Jobs rise at expense of fulltimers
Unemployment is down to a better-than-expected 6.3 per cent, but bank economists say the job market remains soggy with little sign of a recovery this year.
Despite the lower unemployment rate, economists said the Reserve Bank was expected to keep the official cash rate on hold till late this year.
The unemployment rate surprised bank economists, who had expected it to hold at about 6.5 per cent in the December quarter.
But most other elements in the official jobs market report were weaker than expected, especially hours worked, which were down sharply.
Fulltime job numbers took a tumble for the first time in about two years and total job numbers rose only a modest 0.1 per cent because of a jump in part-time jobs.
However, Bank of New Zealand economists said it was hard to interpret the figures, given the impact of the Rugby World Cup and the Canterbury earthquakes on the job market. Job numbers have dropped more than 8 per cent in Canterbury in the past year, but are up more than 3 per cent for the rest of the country.
Overall, the job market still appeared to be in good shape and improving during the early stages of an economic recovery, with annual job growth of 1.6 per cent, which was "significant".
But, ANZ Bank warned, the unemployment rate had the potential to bounce back up in the March quarter as the economy remained "scratchy" and weak.
The underlying figures showed that, despite the rise in total job numbers, companies were laying off fulltime workers and this was reflected by a big increase in part-time work.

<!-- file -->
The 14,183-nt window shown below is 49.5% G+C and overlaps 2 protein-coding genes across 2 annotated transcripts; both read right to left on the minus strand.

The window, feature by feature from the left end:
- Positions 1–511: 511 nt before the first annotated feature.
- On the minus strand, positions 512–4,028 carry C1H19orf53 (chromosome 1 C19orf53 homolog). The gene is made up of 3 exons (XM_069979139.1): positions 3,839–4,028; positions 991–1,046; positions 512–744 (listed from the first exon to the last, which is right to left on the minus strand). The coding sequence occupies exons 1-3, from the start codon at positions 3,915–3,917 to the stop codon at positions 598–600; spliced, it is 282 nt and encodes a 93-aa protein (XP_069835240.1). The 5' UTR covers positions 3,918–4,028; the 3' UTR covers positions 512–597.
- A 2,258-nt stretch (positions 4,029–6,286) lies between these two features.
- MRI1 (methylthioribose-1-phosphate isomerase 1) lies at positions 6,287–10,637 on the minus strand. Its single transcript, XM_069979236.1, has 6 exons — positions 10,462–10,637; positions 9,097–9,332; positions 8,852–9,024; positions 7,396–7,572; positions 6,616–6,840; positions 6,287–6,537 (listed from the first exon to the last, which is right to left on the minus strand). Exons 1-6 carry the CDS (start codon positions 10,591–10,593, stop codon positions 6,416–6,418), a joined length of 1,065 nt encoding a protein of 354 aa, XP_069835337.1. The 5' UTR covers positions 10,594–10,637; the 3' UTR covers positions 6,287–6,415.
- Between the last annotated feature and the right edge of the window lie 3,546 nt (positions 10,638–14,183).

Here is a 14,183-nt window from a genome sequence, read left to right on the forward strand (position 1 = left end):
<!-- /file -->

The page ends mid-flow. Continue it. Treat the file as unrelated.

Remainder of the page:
Youth unemployment remains the black spot in job figures, with more than 13 per cent of 15-to 24-year-olds not in work, study or training.
Total jobs growth was weak, up just 0.1 per cent in the December quarter or just 3000 more in work, only just enough to keep pace with population growth.
But total hours worked in the three months actually fell 1.4 per cent, with more people moving to part-time as fulltime jobs dried up.
Hours worked jumped up sharply in the September quarter leading into the Rugby World Cup. The December-quarter fall possibly reflected the hangover after the end of the World Cup, though that did not end until late October.
Total hours worked were down to their lowest level since March, which was not a good sign for economic growth in the quarter.
However, Bank of New Zealand said it was still expecting growth of 0.6 per cent for the December quarter.
Jobs growth is expected to remain weak throughout this year as global market uncertainty stops companies from hiring more staff, according to Infometrics economists.
Unemployment was expected to remain above 6 per cent this year, and that would mean people remained cautious about their spending, and the Reserve Bank would be able to keep the OCR on hold for the year, Infometrics said.
The 3 per cent lift in part-time jobs was in line with the uncertainty seen in the second half of last year, with firms hiring people on a flexible basis because of fears about the European debt crisis.
Council of Trade Unions economist Bill Rosenberg said while the fall in unemployment was welcome, the 6.3 per cent rate was still disturbing. During the 2009 Jobs Summit, there was national concern about an unemployment rate of 5.1 per cent.
The Government had put heavy reliance on the Rugby World Cup and the Canterbury rebuild to boost job numbers, but the tournament was over and rebuilding was just starting, with little to show for it in the national job figures.
New Zealand's unemployment rate has fallen but remains the 12th lowest among OECD countries.
Unemployment: 6.3 per cent, December quarter (6.6 per cent, Sept quarter) Unemployed: 152,000, down 7000 in December quarter Employed: 2.2 million, up 3000 or 0.1 per cent in December quarter
Hours worked: down 1.4 per cent in December quarter
Fulltime jobs fell 0.8 per cent in December quarter Part-time jobs rose 3 per cent in the quarter
Source: Statistics NZ -
The Dominion Post